THE HARPOONIST & THE AXE MURDERER with guest RYAN McNALLY
Saturday April 15, 2017 • Mills Hardware (95 King St. E., Hamilton)
Doors 8:00pm, show 10:00pm • 19+
Tickets: $12.00 (+SC) advance, $15 at the door
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“With a name like the Harpoonist & the Axe Murderer, you might be forgiven for thinking that the Vancouver-based duo is some sort of concept group, based on a hypothetical love story between Captain Ahab and Lizzie Borden.“ — Chris Oke, Yukon News
In reality, The Harpoonist and the Axe Murderer stir up a lot more than just violent nautical imagery. Armed with a sack of harmonicas, a mess of foot percussion and a road-‐worn Telecaster, Shawn “The Harpoonist” Hall and Matthew “The Axe Murderer” Rogers kick out raw and primal blues; continuing in the tradition of a ‘decades-‐deep blues style’ (Scott Brown, What’s up Yukon), while electrifying the genre a with a lightning bolt of new life. Their sound pays homage to influences ranging from Robert Johnson to Jack White, but its smothered in greasy, gritty soul, and punched with funk. Early on in their career, Hall and Rogers made the choice to limit their sound to whatever they could play between them, using only their mouths, hands and feet, and eventually the sound became larger than the band itself. Shawn Hall provides soul-‐tinged vocals and blues harmonica, while Matthew Rogers rips on the guitar and foot percussion simultaneously. Their music is not polite; it slaps you on the face and refuses to apologize. It somehow manages to cut through all the layers of clutter, all the anxieties, tensions and phobias and hit people directly at their core. It is how the blues are meant to be played.
The two met and bonded over music while in a recording session for a radio jingle, and named their new project after the blues harp reference lyric ‘I took my harpoon out of my dirty red bandana’ from Kris Kristofferson’s “Me and Bobby Mcgee”, as well as the common reference to a guitar as an ‘axe’. And while their name may lose HAM some gigs at senior’s homes and community halls, the band has made their peace with that. The Harpoonist and The Axe Murderer released their inaugural album The Blues Can Kill in 2007, and have enjoyed a steady climb up to the widely acclaimed 2011 release, Checkered Past. They were top 20 finalists out of hundreds of bands in the 2012 Peak Performance Project in British Columbia, and rocked on to garner a Blues Recording of the Year nomination at the 2012 Western Canadian Music Awards, the 2013 SiriusXM Indie Awards and the Maple Blues Awards, where they were also nominated for New Artist of the Year. They have recently created a big buzz by jetting around to showcases such as Breakout West, The Toronto Blues Summit, Folk Alliance and South by Southwest. Shawn and Matthew have also seen their fair share of festival stages including Live At Squamish (2012), North Country Fair (2012), The Beaumont Blues Fest (2011), and Kaslo Jazz Festival (2012). Along the way, they’ve been honoured to share the stage with some of the world’s finest blues acts, including Taj Mahal, Colin Linden and Carlos del Junco.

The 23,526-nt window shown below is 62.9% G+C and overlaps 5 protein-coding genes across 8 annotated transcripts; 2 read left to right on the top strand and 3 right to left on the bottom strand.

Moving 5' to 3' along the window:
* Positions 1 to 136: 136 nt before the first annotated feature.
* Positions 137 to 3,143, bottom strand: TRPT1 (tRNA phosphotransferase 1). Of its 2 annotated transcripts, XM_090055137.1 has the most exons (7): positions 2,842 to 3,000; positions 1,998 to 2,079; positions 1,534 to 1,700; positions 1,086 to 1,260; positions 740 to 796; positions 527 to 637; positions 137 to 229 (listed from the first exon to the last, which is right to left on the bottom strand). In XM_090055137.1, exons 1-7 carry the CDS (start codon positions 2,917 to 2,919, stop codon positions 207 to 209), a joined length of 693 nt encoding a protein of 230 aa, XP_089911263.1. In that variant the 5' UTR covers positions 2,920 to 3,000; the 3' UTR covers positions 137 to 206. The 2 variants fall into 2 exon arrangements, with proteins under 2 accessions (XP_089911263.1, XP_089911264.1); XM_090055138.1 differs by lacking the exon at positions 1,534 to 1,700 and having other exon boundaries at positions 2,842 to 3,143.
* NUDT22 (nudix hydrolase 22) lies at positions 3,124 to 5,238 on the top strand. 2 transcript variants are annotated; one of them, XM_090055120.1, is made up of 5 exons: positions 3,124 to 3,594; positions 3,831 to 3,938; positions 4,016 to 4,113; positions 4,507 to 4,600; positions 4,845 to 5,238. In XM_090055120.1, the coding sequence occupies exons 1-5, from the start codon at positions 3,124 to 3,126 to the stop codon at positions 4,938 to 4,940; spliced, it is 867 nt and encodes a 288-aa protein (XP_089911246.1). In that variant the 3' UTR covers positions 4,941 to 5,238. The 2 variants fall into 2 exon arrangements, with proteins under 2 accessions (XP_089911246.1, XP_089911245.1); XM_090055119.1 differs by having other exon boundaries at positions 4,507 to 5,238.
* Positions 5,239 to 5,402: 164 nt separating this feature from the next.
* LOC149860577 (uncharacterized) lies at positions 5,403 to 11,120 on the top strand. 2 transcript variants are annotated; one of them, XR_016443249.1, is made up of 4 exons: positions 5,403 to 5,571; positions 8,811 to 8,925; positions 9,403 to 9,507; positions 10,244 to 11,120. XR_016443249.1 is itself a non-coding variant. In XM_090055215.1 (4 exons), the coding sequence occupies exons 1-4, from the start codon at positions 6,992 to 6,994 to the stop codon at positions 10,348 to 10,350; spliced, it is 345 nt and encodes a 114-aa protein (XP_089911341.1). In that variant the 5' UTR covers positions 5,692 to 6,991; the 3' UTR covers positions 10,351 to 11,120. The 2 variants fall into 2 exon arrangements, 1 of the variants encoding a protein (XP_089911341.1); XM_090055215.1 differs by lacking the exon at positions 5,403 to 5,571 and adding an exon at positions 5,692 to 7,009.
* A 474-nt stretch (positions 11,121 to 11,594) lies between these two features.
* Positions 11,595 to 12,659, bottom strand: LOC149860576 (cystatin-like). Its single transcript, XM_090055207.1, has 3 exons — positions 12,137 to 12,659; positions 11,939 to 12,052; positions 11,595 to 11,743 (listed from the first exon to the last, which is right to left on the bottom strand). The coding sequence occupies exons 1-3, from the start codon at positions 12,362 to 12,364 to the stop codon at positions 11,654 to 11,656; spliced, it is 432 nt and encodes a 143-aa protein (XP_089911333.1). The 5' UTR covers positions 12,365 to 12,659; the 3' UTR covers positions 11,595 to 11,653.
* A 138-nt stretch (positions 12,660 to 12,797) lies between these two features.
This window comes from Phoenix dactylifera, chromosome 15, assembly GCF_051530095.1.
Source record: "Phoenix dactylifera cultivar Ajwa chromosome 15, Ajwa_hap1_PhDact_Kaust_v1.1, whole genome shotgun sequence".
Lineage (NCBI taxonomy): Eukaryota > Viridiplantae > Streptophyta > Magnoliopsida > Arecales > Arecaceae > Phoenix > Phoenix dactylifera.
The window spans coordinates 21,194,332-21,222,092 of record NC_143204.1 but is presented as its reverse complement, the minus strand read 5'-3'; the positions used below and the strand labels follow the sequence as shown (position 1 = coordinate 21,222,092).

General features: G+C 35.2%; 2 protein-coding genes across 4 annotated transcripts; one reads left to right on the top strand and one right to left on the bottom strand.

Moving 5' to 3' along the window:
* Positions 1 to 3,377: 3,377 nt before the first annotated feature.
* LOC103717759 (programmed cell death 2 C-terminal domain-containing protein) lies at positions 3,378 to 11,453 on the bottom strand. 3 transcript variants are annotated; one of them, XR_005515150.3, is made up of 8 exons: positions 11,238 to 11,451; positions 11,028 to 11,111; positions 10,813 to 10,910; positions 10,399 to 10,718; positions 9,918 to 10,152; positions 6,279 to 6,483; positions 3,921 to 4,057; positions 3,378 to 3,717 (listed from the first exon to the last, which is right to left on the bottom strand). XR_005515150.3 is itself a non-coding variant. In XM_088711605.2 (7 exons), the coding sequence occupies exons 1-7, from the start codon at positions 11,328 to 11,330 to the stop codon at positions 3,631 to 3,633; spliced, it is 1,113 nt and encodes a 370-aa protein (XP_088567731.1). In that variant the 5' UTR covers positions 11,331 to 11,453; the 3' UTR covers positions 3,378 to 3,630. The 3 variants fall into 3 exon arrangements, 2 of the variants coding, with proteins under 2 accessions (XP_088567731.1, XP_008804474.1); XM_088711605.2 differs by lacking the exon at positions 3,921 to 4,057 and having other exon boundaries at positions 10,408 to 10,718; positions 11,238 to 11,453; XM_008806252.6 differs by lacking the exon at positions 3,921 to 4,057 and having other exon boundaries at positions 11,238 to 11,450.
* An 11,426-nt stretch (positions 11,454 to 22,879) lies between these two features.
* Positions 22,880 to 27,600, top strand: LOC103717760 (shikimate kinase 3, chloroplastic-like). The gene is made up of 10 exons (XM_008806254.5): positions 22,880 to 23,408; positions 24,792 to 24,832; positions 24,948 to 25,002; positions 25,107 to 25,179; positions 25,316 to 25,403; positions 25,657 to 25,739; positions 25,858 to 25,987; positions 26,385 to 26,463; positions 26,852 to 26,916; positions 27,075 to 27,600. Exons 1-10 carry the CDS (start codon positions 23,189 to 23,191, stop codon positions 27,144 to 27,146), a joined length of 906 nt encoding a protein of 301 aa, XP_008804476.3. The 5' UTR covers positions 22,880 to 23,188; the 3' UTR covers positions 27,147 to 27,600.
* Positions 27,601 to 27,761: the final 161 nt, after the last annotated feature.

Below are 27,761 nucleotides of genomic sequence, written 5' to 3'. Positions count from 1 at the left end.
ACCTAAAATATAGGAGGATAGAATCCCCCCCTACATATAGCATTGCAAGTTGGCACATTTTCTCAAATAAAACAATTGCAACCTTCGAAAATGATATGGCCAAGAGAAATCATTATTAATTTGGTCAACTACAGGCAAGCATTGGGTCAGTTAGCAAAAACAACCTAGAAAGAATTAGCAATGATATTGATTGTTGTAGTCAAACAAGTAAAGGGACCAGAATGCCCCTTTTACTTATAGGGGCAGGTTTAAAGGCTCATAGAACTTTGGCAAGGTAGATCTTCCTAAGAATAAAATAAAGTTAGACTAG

The Harpoonist and The Axe Murderer show no signs of wear and tear despite the fact that in every show, before the end of the first song, the pair is already drenched in sweat. In fact, they are preparing to record the next down and dirty collection of tunes for release next year, and have a chock-‐a-‐block full summer 2013 festival season. So whether you’re listening to The Harpoonist and the Axe Murderer at a festival, in a bar or on record there is an unquestionable connection, passion, and groove. As one fan put it: ‘this is blues that gets you in the crotch’.
“The Harpoonist & the Axe Murderer add a fresh take to the roots music genre via contemporary lyrics and arrangements, but maintain traditional structures and emotion. A welcome addition to the Canadian blues and roots music scene.” – Holger Peterson, CBC Saturday Night Blues
Whether he’s playing with his own solo band or other various outfits, Ryan McNally can’t be kept off Canadian stages. Ryan puts most of his energy in his passion for studying acoustic traditional blues, jazz and old time music. This led him to spending a winter in New Orleans where he wrote the majority of the material featured on Steppin’ Down South. This album is saturated with the sounds and rhythm of New Orleans streets.
Steppin’ Down South captures the sound of hillbilly blues and jug band jazz. Recorded live off the floor by Bob Hamilton at Old Crow Studios in Whitehorse, Yukon. With Patrick Hamilton on banjo, kick drum and vocals. Kieran Poile on fiddle, Justin Rubenstein doubling on trombone and trumpet and Christian Leclerc on tuba. Ryan McNally’s genuine style and performance is a breath of fresh air.
McNally was raised in rural Quebec, south of Montreal along the U.S. boarder. He began pursuing music at the age of ten when he first picked up the guitar. In his late teens and early twenties he would seek out musicians he would hear at cafes and bars for lessons in finger style blues. He continues to work in studying with teachers into his schedule while he is performing on the road.
Currently McNally is experimenting with scoring music to films as well as musical direction for theatre — all while keeping up a busy solo career and a steady touring schedule.